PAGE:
The handful of tables line the walls, which are sparsely decorated, emphasizing the focus on the food.

The handful of tables line the walls, which are sparsely decorated, emphasizing the focus on the food.

The service at CSB started and ended strongly, but had a bit of a dip in the middle. Our waitress was friendly and aware of the Google Offer, which made ordering simple. As it happened, our booth was directly across from the bar, so it took less than 30 seconds between ordering our beers and their arrival at our table. I got the Empire White Afro, a citrusy wheat beer that reminded me of a more refined Blue Moon, and Sarah had the Captain Lawrence Kolsch, which was slightly darker, but still on the lighter side.

The view from our table -- note the beef taps mere inches away.

The view from our table — note the beer taps mere inches away.

Unfortunately, after speedily taking our order and delivering our dinner lickety-split, there was a lull in the service. I tend to drink a lot of water during my meals, and was disappointed that no one came to refill my water glass while we were eating. Yes, I had my beer as well, but I’m a thirsty person, and ended my meal slightly parched. However, CSB made up for this with the unexpected goody bag at the end of our meal — more on that later. Let’s talk pancakes and eggs.

The Food:

Although the emphasis is clearly on classic American homecooking, Clinton Street Baking Company’s menu is also populated with comfort food from across the globe, from a handful of different burgers and the fried chicken and waffles, to vegetable enchiladas, spaghetti carbonara, and fish and chips. And of course let’s not neglect the only slightly slightly reduced breakfast section. Sarah and I briefly toyed with the idea of fish and chips as our other entree, but ultimately thought it would be a strange combination with the obligatory pancakes. We settled on the Huevos Rancheros to make a full breakfast-for-dinner-play, crossing the spectrum of savory and sweet brunch items. For our pancake order we chose Banana Walnut Pancakes over the Blueberry Pancakes and the special pancake of the day, Chocolate Chunk. As classic as blueberry pancakes are, I’ll choose a banana over a berry any day of the week, and I won’t apologize for it. Perhaps the more shocking move was passing over the chocolate option, but I thought I’d be missing out on the authentic CSB experience if I picked the special over one of the menu’s mainstays. Oh, and just in case we weren’t truly embracing our full carbohydrate potential, we also ordered a side of sweet potato fries. You know, to get our veggies in.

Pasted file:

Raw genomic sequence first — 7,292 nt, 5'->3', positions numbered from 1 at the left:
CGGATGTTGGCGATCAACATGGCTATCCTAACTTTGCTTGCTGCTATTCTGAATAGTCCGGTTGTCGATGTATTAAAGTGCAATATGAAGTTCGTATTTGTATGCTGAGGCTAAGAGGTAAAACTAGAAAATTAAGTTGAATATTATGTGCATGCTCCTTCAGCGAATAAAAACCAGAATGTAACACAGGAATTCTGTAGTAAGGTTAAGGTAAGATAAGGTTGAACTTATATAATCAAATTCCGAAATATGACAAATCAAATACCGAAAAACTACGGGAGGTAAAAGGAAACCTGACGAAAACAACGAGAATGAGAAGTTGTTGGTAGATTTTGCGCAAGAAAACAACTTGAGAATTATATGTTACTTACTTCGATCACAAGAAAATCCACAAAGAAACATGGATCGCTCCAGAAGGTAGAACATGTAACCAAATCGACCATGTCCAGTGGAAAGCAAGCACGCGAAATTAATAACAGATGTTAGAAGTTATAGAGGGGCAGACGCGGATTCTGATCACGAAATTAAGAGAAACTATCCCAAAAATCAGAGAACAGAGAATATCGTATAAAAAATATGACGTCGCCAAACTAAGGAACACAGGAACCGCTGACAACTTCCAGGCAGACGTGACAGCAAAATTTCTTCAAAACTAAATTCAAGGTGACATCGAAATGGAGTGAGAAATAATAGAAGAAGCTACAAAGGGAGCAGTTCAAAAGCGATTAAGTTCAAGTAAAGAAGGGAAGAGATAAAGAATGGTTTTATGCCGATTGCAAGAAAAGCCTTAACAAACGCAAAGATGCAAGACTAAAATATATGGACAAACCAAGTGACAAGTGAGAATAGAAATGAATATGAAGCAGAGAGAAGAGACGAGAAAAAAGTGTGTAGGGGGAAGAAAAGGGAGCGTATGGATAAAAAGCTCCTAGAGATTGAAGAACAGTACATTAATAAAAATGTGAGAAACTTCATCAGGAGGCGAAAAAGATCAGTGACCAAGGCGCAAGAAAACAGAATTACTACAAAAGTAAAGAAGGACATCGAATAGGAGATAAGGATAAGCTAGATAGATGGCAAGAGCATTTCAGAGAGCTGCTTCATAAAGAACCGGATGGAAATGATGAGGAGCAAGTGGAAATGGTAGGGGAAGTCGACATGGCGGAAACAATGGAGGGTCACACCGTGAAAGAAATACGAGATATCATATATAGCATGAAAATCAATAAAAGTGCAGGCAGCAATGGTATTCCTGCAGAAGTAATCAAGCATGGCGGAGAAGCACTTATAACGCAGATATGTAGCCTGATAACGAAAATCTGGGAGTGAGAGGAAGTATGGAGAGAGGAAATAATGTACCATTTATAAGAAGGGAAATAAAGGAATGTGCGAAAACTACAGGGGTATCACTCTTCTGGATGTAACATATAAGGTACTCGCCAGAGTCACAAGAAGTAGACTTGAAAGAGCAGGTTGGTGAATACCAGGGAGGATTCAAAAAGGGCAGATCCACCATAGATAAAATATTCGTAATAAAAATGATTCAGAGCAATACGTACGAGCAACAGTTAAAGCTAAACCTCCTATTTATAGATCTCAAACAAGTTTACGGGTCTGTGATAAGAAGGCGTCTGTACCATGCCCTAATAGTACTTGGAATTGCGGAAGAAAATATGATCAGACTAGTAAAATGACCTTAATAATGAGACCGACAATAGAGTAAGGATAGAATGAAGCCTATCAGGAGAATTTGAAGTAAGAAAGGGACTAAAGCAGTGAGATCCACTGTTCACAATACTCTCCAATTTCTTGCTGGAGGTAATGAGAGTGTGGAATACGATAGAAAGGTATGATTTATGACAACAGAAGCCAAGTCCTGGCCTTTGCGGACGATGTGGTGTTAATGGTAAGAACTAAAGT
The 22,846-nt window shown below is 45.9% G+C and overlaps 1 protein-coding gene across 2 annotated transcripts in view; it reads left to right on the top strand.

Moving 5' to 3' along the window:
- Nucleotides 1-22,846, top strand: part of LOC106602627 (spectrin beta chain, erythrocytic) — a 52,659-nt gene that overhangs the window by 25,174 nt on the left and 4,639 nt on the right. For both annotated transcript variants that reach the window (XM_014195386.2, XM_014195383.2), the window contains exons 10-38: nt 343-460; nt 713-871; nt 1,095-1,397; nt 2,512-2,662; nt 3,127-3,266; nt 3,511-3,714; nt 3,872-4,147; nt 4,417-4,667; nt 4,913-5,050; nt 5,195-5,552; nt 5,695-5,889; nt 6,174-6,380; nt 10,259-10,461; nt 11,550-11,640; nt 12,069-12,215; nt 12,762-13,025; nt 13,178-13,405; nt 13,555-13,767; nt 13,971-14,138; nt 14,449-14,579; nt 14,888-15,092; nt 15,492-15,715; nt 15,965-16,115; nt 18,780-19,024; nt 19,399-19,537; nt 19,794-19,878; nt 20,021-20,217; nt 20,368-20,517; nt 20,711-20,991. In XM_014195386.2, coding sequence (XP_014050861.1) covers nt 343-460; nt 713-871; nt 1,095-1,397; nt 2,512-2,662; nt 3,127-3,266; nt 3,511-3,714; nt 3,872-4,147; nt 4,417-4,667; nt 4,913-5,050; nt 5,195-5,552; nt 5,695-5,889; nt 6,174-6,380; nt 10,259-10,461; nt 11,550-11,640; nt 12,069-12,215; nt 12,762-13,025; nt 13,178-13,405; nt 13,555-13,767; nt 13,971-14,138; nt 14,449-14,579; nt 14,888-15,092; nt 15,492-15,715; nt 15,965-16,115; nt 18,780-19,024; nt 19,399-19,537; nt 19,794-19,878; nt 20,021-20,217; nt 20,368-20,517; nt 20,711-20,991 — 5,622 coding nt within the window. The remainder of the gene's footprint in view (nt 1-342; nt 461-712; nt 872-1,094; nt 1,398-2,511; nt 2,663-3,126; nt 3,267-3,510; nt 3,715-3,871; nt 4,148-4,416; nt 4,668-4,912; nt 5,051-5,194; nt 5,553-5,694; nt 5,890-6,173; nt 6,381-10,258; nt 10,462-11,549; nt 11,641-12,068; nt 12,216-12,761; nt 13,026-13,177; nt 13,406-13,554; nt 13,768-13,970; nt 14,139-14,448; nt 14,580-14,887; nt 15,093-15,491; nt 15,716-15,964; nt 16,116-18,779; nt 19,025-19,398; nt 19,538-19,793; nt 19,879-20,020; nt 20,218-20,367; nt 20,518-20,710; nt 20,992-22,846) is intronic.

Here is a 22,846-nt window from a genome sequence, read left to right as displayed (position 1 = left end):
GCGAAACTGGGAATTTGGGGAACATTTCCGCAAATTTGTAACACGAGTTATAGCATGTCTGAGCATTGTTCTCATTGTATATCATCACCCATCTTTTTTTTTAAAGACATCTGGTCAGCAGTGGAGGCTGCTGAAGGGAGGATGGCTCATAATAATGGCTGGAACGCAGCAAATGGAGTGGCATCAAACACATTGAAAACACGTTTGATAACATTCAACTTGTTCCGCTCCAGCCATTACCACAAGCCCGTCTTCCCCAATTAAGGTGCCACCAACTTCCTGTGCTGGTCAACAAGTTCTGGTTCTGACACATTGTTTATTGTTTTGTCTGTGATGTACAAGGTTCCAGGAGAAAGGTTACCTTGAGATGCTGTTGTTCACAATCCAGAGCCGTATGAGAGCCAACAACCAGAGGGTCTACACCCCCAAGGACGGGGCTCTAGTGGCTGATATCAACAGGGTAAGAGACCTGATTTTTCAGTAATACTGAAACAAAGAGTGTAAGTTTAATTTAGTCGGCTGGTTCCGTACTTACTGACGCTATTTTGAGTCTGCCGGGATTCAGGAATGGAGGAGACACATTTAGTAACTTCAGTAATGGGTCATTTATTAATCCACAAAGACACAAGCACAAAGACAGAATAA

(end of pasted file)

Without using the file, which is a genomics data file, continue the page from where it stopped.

I see your bread basket and raise you some complimentary mini biscuits.

I see your bread basket and raise you some complimentary mini biscuits.

Our meal started with a complimentary plate of miniature biscuits, a pleasant surprise, as I’m always excited to see a bread basket that contains more than plain old sliced Italian bread. We got four biscuits for the two of us, which was generous considering the carbo-loading we were about to engage in. The bad news is that the biscuits were served only with a few regular foil-wrapped pats of butter (“what, no homechurned strawberry butter?” the bourgeois brunch snob in me cries out), and arrived firmly at room temperature. Even so, they still had a great creamy, rich flavor, and had the right slightly crumbly texture, so I actually didn’t feel the need to put butter them further. CSB’s biscuits would definitely have been significantly stronger if warmed — but as they were served, they were just average. (I do recognize that I may be especially biased at this point in time, given my recent fantastic biscuit encounters at Good Enough to Eat and Cafeteria.)

The Huevos Rancheros -- well cooked, but undercut by a lackluster tortilla.

The Huevos Rancheros — well cooked, but undercut by a lackluster tortilla.

The Huevos Rancheros was also a solid dish, but as Sarah agreed, would have been a bit underwhelming if ordered as someone’s sole entree. The sunny-side-up eggs had yolks that broke open with ease, and I really enjoyed the variety of condiments that were served under the eggs and cheese — soft red beans, alternately spicy and cool jalapeno sour cream, salsa picante, and guacamole. What prevented the dish from truly succeeding was its tortilla base. The tortilla seemed barely touched, floppy and dry on the outside, and flavorlessly soggy in the middle under those semisoft toppings. What really clinches a good huevos rancheros is the textural contrast of a crunchy tortilla paired up with the loose eggs and condiments. CSB’s version had all the right ingredients, but had a weak foundation that undermined the overall dish.

Sweet Potato Fries -- perhaps a little random given the rest of our meal, but still deftly cooked and delicious.

Sweet Potato Fries — perhaps a little random given the rest of our meal, but still deftly cooked and delicious.